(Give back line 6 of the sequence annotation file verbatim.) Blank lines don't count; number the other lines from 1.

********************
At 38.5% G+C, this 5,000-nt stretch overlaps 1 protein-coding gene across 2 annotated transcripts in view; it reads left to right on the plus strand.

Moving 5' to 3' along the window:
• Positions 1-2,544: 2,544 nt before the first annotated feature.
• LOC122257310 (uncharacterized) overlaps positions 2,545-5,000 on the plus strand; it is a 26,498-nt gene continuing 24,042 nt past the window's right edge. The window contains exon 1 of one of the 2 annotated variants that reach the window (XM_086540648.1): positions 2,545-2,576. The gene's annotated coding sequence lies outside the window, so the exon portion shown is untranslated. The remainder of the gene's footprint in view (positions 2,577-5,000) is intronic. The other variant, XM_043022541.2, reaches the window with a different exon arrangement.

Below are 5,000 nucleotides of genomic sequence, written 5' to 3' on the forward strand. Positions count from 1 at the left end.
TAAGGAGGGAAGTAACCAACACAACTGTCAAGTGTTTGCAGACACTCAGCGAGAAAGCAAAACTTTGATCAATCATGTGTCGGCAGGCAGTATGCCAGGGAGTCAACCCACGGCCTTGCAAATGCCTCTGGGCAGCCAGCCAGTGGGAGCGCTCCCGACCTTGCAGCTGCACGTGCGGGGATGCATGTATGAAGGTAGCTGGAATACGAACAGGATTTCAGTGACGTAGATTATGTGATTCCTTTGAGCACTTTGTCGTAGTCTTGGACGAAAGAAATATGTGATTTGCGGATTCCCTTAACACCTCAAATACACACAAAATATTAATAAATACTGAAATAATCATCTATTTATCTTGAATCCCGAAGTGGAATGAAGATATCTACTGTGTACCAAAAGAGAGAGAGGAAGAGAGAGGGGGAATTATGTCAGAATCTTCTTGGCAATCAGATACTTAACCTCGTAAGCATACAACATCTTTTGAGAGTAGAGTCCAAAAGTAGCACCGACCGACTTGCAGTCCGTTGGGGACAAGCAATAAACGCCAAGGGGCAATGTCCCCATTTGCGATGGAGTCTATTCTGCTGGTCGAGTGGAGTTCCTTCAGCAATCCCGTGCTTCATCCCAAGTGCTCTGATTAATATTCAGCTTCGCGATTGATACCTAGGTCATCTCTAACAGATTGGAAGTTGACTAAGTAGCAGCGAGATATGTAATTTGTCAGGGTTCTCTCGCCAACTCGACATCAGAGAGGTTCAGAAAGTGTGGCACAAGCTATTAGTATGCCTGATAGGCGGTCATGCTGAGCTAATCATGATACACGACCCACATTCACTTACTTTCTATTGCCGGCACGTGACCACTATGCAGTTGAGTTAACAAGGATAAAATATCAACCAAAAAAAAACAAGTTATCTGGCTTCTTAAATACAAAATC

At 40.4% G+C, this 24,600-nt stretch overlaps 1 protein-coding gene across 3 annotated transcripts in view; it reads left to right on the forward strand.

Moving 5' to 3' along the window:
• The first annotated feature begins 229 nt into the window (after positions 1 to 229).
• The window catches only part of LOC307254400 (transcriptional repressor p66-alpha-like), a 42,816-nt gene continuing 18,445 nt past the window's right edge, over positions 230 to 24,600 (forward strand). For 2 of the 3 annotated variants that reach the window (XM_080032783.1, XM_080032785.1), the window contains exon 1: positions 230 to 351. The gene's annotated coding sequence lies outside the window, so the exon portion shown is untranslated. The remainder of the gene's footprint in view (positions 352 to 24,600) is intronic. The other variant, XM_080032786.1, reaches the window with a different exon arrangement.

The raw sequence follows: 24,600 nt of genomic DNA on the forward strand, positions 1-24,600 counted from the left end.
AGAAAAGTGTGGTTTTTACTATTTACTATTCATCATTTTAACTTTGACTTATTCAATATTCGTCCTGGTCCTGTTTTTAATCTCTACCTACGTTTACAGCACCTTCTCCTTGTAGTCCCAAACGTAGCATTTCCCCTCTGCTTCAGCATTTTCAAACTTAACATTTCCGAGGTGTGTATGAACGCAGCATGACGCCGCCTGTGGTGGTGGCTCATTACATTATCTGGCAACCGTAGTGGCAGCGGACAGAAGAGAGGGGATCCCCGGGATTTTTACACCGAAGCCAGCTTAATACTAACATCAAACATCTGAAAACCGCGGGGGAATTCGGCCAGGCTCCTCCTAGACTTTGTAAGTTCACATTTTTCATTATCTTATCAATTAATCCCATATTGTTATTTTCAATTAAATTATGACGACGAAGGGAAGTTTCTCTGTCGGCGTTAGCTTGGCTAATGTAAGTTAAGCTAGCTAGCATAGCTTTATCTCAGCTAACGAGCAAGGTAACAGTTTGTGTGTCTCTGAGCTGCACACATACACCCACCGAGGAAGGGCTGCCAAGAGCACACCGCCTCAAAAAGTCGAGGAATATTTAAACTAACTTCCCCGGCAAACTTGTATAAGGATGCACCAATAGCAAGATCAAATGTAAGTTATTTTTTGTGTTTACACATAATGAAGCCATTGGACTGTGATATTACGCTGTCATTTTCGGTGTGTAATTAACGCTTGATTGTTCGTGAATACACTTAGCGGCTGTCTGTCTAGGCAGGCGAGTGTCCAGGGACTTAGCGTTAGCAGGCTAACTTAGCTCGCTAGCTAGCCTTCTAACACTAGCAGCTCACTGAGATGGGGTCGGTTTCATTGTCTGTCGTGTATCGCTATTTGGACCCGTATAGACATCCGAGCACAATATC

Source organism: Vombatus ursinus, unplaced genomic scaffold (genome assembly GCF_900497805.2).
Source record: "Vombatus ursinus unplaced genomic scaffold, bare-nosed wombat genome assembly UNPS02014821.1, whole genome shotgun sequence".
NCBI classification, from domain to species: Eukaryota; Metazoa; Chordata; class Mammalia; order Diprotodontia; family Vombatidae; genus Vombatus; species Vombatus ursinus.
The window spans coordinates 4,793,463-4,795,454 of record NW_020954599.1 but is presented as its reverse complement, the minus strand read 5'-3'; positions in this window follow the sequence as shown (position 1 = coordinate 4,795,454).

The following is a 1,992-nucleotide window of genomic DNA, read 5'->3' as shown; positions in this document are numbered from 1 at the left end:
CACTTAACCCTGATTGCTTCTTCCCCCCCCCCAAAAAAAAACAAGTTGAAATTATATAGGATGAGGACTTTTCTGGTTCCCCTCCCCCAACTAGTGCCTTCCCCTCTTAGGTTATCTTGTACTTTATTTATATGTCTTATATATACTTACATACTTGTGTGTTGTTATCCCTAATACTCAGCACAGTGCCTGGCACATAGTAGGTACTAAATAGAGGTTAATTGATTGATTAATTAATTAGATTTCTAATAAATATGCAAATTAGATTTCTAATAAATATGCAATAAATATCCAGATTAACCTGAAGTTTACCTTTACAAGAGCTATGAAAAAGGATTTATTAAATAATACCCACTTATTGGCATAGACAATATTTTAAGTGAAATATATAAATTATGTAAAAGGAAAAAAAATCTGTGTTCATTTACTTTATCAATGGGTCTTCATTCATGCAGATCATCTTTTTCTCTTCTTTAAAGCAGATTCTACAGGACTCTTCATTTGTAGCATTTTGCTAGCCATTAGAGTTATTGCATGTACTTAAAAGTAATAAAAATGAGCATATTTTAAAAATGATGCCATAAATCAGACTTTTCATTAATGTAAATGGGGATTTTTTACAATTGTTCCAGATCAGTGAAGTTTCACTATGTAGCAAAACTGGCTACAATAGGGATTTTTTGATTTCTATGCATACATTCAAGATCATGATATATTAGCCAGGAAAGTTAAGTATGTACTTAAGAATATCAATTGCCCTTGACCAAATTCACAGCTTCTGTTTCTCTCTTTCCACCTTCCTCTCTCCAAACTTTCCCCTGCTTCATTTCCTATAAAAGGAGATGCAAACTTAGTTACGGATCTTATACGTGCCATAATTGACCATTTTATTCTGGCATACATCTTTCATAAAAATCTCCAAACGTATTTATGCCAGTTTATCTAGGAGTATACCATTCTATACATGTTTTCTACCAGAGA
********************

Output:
TAAGGAGGGAAGTAACCAACACAACTGTCAAGTGTTTGCAGACACTCAGCGAGAAAGCAAAACTTTGATCAATCATGTGTCGGCAGGCAGTATGCCAGGGAGTCAACCCACGGCCTTGCAAATGCCTCTGGGCAGCCAGCCAGTGGGAGCGCTCCCGACCTTGCAGCTGCACGTGCGGGGATGCATGTATGAAGGTAGCTGGAATACGAACAGGATTTCAGTGACGTAGATTATGTGATTCCTTTGAGCACTTTGTCGTAGTCTTGGACGAAAGAAATATGTGATTTGCGGATTCCCTTAACACCTCAAATACACACAAAATATTAATAAATACTGAAATAATCATCTATTTATCTTGAATCCCGAAGTGGAATGAAGATATCTACTGTGTACCAAAAGAGAGAGAGGAAGAGAGAGGGGGAATTATGTCAGAATCTTCTTGGCAATCAGATACTTAACCTCGTAAGCATACAACATCTTTTGAGAGTAGAGTCCAAAAGTAGCACCGACCGACTTGCAGTCCGTTGGGGACAAGCAATAAACGCCAAGGGGCAATGTCCCCATTTGCGATGGAGTCTATTCTGCTGGTCGAGTGGAGTTCCTTCAGCAATCCCGTGCTTCATCCCAAGTGCTCTGATTAATATTCAGCTTCGCGATTGATACCTAGGTCATCTCTAACAGATTGGAAGTTGACTAAGTAGCAGCGAGATATGTAATTTGTCAGGGTTCTCTCGCCAACTCGACATCAGAGAGGTTCAGAAAGTGTGGCACAAGCTATTAGTATGCCTGATAGGCGGTCATGCTGAGCTAATCATGATACACGACCCACATTCACTTACTTTCTATTGCCGGCACGTGACCACTATGCAGTTGAGTTAACAAGGATAAAATATCAACCAAAAAAAAACAAGTTATCTGGCTTCTTAAATACAAAATC